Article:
Elizabeth Bromstein apologizes for crying. She seems to do it all the time when she thinks about the refugees. And as part of a Toronto group that is sponsoring a few of them, she thinks about the refugees a lot.
She thinks about the body of that little boy lying face down on a beach. She thinks about her husband's grandfather, who hid dozens of Jewish children in his home during the Nazi occupation of Holland. She thinks about the St. Louis, the ship full of desperate Jews fleeing Germany that many countries, including Canada, turned way in 1939.
And she thinks about the heavy responsibility she and her friends are taking on: housing, clothing and settling a group of strangers from a far-off, war-torn land.
Her daughter, a toddler, comes over to give her a hug. She puts down the phone to give the girl some milk, then picks it up again. "You have to catch them when they fall," she says of the refugees, "and these are people that don't even know who you are."
Sponsorship is a complex, tiring, time-consuming process, but, summoning up their better selves, people such as Ms. Bromstein and her friends are and pouring their hearts into the effort.
For a long while, there was not much most ordinary people could do about the refugee crisis but look on in dismay or send some money to a charity group.
The Trudeau government's push to take in 25,000 refugees by the end of February, with thousands of them expected through private sponsorship, offers a way to do something practical and meaningful. Scores of groups are jumping at the chance. Here, at last, is a chance to make a difference, however modest.
All across the city, in school cafeterias, church basements and living rooms, people are making to-do lists, filling out reams of paperwork, organizing fundraisers and stuffing bags with used clothing and linens for the new arrivals. It's an inspiring example of what motivated communities can do when everyone pulls together.
Ms. Bromstein's downtown group, Westside Refugee Response, has collected about $16,000 to support the newcomers, much of it from a fundraiser they held this week at Lula Lounge on Dundas Street West.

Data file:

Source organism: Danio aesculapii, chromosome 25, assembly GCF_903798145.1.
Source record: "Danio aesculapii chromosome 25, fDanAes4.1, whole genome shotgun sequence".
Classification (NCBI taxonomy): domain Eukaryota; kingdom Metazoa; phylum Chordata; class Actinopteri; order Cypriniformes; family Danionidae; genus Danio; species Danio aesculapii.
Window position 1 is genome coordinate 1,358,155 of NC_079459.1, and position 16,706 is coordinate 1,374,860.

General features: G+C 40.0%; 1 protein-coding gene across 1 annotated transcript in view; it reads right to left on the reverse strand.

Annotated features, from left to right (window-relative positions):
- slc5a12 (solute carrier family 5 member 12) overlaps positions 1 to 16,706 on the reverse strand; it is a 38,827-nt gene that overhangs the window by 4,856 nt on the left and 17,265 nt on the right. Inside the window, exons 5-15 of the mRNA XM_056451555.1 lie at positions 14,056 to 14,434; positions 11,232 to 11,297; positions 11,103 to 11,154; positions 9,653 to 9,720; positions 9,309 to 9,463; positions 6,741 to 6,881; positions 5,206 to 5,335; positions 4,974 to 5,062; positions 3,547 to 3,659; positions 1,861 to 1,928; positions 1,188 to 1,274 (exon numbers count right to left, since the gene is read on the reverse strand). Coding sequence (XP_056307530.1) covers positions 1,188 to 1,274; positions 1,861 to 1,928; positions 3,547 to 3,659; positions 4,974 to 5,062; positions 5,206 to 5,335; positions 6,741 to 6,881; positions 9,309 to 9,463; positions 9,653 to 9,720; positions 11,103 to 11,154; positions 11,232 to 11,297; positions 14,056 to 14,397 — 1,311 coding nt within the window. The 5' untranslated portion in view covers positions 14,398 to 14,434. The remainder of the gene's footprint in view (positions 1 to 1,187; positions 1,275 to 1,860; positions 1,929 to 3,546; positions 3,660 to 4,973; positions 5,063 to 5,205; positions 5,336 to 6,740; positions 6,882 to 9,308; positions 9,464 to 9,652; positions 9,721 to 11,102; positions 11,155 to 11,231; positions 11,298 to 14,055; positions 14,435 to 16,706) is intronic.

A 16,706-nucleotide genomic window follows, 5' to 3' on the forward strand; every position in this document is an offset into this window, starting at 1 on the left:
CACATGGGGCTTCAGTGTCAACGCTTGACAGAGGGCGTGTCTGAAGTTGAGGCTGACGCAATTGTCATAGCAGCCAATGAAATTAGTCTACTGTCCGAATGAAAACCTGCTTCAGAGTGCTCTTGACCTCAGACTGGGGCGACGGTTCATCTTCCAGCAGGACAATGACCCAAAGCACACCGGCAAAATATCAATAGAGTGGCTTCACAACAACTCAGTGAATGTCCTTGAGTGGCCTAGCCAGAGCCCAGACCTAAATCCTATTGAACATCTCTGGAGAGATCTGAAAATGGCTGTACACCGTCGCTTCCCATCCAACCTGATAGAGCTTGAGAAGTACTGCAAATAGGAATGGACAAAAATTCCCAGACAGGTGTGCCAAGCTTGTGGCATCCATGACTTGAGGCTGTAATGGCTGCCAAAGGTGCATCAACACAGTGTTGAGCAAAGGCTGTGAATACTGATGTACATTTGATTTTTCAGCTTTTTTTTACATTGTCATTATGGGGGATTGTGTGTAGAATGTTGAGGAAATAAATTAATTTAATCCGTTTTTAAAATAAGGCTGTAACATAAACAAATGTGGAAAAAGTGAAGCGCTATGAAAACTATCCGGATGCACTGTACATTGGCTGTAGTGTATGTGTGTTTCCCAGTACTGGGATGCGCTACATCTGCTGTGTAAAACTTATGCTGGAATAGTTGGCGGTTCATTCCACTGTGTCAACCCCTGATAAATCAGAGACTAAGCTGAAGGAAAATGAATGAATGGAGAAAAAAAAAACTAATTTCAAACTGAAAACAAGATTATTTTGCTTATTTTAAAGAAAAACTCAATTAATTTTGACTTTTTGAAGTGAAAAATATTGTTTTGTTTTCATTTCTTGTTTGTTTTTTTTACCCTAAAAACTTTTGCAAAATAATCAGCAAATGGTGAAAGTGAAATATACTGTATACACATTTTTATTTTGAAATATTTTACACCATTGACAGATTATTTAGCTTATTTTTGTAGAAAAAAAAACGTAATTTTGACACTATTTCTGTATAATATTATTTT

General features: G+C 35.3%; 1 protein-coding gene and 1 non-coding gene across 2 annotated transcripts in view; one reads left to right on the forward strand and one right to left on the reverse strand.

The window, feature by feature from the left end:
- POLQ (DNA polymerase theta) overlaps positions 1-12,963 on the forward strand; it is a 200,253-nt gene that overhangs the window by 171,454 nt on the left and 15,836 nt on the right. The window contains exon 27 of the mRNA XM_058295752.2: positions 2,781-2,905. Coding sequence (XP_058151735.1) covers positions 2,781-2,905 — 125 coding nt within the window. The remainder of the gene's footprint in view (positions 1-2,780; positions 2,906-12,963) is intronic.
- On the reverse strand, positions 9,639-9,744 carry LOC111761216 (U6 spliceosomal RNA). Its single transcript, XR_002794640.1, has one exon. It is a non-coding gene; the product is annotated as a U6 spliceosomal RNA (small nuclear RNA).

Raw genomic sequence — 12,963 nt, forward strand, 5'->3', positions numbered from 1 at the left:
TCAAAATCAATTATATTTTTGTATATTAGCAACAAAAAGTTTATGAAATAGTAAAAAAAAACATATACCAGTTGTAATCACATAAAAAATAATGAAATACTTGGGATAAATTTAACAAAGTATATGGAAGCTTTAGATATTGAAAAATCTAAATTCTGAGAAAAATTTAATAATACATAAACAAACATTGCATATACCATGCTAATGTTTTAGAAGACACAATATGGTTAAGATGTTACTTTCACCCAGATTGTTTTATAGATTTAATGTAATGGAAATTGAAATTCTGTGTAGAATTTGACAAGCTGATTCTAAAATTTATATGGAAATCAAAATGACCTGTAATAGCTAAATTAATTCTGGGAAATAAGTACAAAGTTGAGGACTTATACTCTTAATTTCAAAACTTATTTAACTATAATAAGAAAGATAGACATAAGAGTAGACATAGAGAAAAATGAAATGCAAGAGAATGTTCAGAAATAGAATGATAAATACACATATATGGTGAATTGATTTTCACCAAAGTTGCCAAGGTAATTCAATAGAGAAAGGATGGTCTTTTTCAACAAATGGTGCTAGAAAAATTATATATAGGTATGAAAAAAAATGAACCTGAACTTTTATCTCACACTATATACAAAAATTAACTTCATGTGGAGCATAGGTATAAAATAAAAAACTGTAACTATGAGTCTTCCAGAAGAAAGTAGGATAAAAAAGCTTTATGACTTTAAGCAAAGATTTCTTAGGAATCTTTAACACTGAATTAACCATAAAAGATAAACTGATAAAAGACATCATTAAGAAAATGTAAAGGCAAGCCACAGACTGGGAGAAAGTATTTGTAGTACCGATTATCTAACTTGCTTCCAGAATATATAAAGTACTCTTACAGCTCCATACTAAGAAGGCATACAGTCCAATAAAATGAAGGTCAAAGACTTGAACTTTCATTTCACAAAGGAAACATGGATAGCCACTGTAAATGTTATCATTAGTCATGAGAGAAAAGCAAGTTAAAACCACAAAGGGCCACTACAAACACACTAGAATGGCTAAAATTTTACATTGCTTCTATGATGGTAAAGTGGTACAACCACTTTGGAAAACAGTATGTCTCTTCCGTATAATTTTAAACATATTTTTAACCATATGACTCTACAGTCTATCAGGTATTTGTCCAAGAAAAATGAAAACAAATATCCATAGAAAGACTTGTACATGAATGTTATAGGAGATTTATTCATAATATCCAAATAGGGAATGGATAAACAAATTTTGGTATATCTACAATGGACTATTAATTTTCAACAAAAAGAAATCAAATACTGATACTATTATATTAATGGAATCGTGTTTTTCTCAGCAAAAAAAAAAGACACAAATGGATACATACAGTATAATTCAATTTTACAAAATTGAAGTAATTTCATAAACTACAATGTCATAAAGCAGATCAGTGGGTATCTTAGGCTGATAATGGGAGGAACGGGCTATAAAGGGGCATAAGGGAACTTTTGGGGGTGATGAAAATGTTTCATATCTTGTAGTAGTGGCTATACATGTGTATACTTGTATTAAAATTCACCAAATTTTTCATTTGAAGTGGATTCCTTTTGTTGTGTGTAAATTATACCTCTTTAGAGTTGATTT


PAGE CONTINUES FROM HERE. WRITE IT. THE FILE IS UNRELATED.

Along with Ms. Bromstein, an editor, and her husband, David Jager, a composer, the group includes musicians, real estate agents, a business owner, a clothing designer, a doctor and a lawyer. They work through their tasks by meeting in Ms. Bromstein's Edwardian-era west-end house or exchanging a blizzard of reply-all e-mails.
There is a lot to do: find jobs, schools and day cares for the newcomers; get them driver's licences, health cards and social insurance cards. They will need a place to stay while they find something of their own. Ms. Bromstein says she has space in her house. They will need to be shown how to use public transit and where to shop for food.
Like many sponsorship groups, Ms. Bromstein's is working half in the dark. Ottawa's hurry-up intake process means that details and schedules are a work in progress. She doesn't know yet which refugees Westside will get or exactly when they will arrive. The group hasn't been matched with a refugee family.
Sometimes, it all seems a bit futile – helping just one family among all the refugee millions. But one is better than none. "Even though it's a drop in the bucket, it will make a difference to the people we're helping," says Ms. Bromstein, 43. "Whether you believe in God or not, it would be hard to meet your maker if you hadn't done anything."
Uptown at Davisville and Yonge, Michelle Kassel, 41, is busy organizing another sponsorship group. When she saw that picture of Alan Kurdi, the boy on the beach, "I very irrationally decided I had to do something about it." She sent an e-mail to people in the neighbourhood. About half responded: a doctor, a couple of educators, a psychologist, stay-at-home moms, recent immigrants. It is a typical Toronto quilt of nationalities and religious backgrounds: Hindu, Muslim, Christian, Jew.
Within days they had formed a group. Then, they linked up with a local church. Soon, they realized what a lot of work it was going to be. They needed to go through police background checks. They needed to raise money. They needed to get special training in the sponsorship system.
Ms. Kassel has put in "dozens and dozens" of hours on top of her work as a lawyer and mother of a school-aged daughter. She doesn't mind. "We are giving a family another chance to raise their children in a safe and free society that we take for granted."
With the help of big contributions from generous members, the Davisville group has raised $50,000. Now it is divvying up all the other work. A couple of people are working on housing, a couple on health care, a couple on household items, and so on.
As much as the chance to help people in need, Ms. Kassel relishes working together with her neighbours for a good cause that has everyone fired up. "Together we are bringing out the best in each other and really coming together." It is not often that people have that kind of experience. They are likely to remember it for a lifetime.